SARAH M. Ely, located near Lewinsville, Va., and Georgia. They had a meeting in my regrets the small size of her school, but looks school room, and the advice given was truly exforward to an increase when the fall work is cellent and very practical. I am sure the peocompleted; and in reference to the attendance ple must have been benefited thereby. To me states that four pupils bave been present every this visit was a most welcome one, and it seemed day, and three absent only one day each- very home like to have those with me who used adding

the plain language. Their presence did my " I have a deep interest in the school and heart good, and the precious season of silence, the people. I have tried, and shall try again, / ere the words of encouragement were uttered, to get them to place something every week in was to me rich in blessings." my hands, if it is only half what they spend for FRANCES E. Gauze, at lerndon Station, tobacco, but so far they will not consent to that speaks of a prospective increase in the size of arran;ement, although they spend considerable / ber school after Christmas, and feelingly alluded

Were we

snow.

to a “great loss” they bave sustained by the very considerable interest, having a tendency death of one of her pupils, a girl of 13 years of as some of us think, to “stir up the pure mind age; adding, that her schoolmates feel it deeply by way of remembrance," and a feeling of re

“ The day before she died, she sang a beau-gret is oftimes experienced that more of our tiful hymo that she had been accustomed to friends are not present with us to share our ensing with her playmates at school. At her joyment. funeral, which took place on Thank-giving day, Philadelphia, 12th mo., 1867. J. M. E. my pupils stood around her coffin and sang the same hymn. They sang it so mournfully, and A WONDERFUL SPINNING MACHINE. seeme i to feel it so deeply, that there were but The stratagems employed by insects for the few dry eyes present." She also speaks of capture of their prey are very curious, and af- . some of the little ones not being able to come ford to naturalists an exceedingly epiertaining to school for want of shoes and stockings, and and interesting study. The ant lion digs a acknowledges the receipt of a barrel and box of tunnel-shaped pit in the loose sand, and fixing sundries for them; remarking, “ My Kennett itself in the depressed apex, catches and defriends are certainly very kind to remember us, vours the ant or spider which is so unfortunate and to send so many articles of warm clothing as to fall into its snare. But no species of infor the poor and needy. They are lending to sects excel the different kinds of spiders, in the Lord, and will be amply repaid.”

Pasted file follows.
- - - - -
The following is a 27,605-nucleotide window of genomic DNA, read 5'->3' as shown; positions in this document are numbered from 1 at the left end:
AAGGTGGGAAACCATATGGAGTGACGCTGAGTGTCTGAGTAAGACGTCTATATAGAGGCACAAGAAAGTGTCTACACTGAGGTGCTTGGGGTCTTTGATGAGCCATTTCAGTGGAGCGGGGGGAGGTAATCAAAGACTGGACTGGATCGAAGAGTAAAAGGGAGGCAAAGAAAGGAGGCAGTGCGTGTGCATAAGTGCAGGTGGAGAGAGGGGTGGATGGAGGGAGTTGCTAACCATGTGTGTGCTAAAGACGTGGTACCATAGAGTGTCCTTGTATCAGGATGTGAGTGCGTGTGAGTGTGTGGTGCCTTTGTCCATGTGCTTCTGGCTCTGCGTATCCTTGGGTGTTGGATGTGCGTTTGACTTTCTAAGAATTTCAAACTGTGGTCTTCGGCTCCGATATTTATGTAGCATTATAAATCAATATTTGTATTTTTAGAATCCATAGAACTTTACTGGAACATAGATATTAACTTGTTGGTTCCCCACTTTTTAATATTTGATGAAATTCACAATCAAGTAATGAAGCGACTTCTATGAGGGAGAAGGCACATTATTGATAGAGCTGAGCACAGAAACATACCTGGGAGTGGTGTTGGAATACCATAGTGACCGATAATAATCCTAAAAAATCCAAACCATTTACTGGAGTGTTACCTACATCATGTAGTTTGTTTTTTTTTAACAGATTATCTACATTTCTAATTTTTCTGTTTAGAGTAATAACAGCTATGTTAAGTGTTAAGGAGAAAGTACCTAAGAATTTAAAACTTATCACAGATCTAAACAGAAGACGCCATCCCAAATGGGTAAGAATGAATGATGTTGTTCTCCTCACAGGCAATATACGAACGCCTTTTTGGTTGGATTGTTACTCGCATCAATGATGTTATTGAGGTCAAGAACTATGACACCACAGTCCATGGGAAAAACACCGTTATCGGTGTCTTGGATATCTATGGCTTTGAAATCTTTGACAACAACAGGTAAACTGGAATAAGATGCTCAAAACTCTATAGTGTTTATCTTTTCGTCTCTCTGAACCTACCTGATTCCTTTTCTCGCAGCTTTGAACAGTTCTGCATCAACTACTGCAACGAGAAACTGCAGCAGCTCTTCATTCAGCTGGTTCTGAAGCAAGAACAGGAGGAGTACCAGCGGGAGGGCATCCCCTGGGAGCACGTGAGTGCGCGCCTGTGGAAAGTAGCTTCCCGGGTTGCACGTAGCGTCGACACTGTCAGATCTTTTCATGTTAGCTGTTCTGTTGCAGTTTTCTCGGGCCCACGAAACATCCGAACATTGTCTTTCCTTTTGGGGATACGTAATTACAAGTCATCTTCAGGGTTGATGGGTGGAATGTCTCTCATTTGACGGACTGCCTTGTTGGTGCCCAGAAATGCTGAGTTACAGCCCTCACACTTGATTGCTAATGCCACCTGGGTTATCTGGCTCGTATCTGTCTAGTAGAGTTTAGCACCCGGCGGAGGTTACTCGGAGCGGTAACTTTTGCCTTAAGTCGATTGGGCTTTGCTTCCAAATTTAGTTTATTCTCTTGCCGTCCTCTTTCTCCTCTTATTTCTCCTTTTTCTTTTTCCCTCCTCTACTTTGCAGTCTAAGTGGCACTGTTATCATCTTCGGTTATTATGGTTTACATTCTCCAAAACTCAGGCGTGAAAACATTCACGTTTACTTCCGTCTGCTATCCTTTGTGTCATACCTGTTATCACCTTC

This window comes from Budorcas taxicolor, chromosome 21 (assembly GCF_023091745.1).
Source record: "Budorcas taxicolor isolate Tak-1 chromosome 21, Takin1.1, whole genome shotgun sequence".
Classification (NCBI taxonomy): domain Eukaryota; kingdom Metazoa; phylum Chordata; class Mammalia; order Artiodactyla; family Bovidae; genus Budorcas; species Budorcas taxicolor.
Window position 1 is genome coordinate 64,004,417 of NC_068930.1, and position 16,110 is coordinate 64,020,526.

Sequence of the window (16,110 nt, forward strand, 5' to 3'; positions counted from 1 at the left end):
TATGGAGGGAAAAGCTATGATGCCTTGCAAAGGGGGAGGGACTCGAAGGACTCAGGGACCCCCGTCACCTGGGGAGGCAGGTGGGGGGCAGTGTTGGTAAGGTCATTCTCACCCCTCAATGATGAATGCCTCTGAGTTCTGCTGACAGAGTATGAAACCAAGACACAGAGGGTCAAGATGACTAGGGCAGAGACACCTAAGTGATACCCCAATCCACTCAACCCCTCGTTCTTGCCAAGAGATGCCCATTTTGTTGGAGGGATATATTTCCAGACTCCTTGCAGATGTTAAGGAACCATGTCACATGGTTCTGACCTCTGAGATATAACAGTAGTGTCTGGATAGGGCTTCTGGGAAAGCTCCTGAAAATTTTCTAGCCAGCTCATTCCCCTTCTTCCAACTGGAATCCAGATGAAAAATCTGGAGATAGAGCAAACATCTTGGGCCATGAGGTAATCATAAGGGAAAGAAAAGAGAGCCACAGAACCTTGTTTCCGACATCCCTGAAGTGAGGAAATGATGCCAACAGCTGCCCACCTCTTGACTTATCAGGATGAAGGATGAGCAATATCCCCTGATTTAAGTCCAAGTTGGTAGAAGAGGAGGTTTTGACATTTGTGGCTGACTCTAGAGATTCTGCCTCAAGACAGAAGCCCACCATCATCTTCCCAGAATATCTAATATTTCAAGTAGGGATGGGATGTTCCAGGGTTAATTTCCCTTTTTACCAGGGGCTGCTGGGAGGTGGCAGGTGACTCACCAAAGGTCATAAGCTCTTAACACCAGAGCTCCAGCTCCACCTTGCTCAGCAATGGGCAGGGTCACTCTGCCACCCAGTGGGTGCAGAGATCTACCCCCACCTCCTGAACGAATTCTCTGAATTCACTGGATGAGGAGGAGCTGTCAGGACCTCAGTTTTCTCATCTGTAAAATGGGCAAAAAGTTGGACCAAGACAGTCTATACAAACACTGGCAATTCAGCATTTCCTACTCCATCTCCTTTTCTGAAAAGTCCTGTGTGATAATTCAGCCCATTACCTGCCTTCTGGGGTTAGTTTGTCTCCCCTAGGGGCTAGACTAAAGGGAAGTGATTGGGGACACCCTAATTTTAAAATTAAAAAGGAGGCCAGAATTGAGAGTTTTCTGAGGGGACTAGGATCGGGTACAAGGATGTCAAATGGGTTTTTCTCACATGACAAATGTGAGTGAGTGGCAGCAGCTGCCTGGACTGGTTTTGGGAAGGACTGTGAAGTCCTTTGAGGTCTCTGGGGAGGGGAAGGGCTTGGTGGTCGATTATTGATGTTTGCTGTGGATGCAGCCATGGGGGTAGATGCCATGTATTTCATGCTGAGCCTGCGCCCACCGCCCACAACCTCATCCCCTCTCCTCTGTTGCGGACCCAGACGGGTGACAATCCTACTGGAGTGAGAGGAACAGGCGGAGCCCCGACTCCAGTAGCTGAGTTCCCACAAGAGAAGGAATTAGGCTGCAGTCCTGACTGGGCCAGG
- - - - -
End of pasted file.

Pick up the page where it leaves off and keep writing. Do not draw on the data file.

their ingenious devices for securing their prey. CATHARINE E. Hall, at Vienna, Va., re. The spider, though wingless, feeds op flies, and ports a considerable increase in her school, but its food must be captured on the wivg. But regrets the roof and weatherboarding of the how can it accomplish such a task ? house are insufficient to keep out the rain and not familiar with its web sand nets, the struc

Consequently on very stormy days no ture of such spares, by an animal so minute, school can be held.

would not fail to excite our admiration and MARY PERRY (late Brosius) is still at Ma- wonder. As it is, we look upon the spider web nassas, Va., awaiting the completion of her as evidence of a neglected room, and, instead of school-room, but has been advised to do what making its structure a study, and admiring the she can, in the way of teaching, in the dwellings wonderful wisdom it displays, we sweep it from of the Freedmen, until the building is finished. the wall with manifest delight.

From DEBORAH K. SMITH, at Gum Springs, If that which we regard with so little respect, and Sarau E. LLoyd, at Wooillawn, the Cor- because it is the work of a spider, were done responding Secretary of the Educational Com- with the same perfection by some of the larger mittee las received neither letter nor report for animals, we would never cease to wonder.' Eleventh month. When these omissions take “ How would the world crowd to see a fox place, it is always a matter of regret, as they which would spin ropes, weave them into an render it iinpossible to make a correct record accurately-meshed net, and extend the net beof what the Association is doing.